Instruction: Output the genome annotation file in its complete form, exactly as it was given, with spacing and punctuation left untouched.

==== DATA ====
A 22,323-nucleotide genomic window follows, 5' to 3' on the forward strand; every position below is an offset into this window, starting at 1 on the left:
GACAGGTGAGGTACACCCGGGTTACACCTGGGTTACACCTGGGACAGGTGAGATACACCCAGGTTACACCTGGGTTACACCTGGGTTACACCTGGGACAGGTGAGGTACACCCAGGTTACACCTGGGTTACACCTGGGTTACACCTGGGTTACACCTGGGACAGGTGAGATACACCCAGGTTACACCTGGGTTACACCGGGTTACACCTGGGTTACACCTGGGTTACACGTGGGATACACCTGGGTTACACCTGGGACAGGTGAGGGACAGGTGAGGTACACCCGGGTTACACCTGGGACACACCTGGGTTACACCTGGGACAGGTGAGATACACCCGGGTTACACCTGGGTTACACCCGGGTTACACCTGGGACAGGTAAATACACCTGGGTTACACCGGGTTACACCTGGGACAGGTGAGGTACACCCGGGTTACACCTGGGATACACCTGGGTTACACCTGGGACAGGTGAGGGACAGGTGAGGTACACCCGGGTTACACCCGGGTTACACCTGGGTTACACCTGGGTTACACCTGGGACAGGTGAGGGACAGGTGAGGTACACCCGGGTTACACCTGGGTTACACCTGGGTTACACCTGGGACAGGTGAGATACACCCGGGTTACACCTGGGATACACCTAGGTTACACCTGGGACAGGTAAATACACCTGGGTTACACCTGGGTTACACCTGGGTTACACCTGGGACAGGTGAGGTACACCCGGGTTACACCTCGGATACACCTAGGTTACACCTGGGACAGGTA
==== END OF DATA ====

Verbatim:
A 22,323-nucleotide genomic window follows, 5' to 3' on the forward strand; every position below is an offset into this window, starting at 1 on the left:
GACAGGTGAGGTACACCCGGGTTACACCTGGGTTACACCTGGGACAGGTGAGATACACCCAGGTTACACCTGGGTTACACCTGGGTTACACCTGGGACAGGTGAGGTACACCCAGGTTACACCTGGGTTACACCTGGGTTACACCTGGGTTACACCTGGGACAGGTGAGATACACCCAGGTTACACCTGGGTTACACCGGGTTACACCTGGGTTACACCTGGGTTACACGTGGGATACACCTGGGTTACACCTGGGACAGGTGAGGGACAGGTGAGGTACACCCGGGTTACACCTGGGACACACCTGGGTTACACCTGGGACAGGTGAGATACACCCGGGTTACACCTGGGTTACACCCGGGTTACACCTGGGACAGGTAAATACACCTGGGTTACACCGGGTTACACCTGGGACAGGTGAGGTACACCCGGGTTACACCTGGGATACACCTGGGTTACACCTGGGACAGGTGAGGGACAGGTGAGGTACACCCGGGTTACACCCGGGTTACACCTGGGTTACACCTGGGTTACACCTGGGACAGGTGAGGGACAGGTGAGGTACACCCGGGTTACACCTGGGTTACACCTGGGTTACACCTGGGACAGGTGAGATACACCCGGGTTACACCTGGGATACACCTAGGTTACACCTGGGACAGGTAAATACACCTGGGTTACACCTGGGTTACACCTGGGTTACACCTGGGACAGGTGAGGTACACCCGGGTTACACCTCGGATACACCTAGGTTACACCTGGGACAGGTA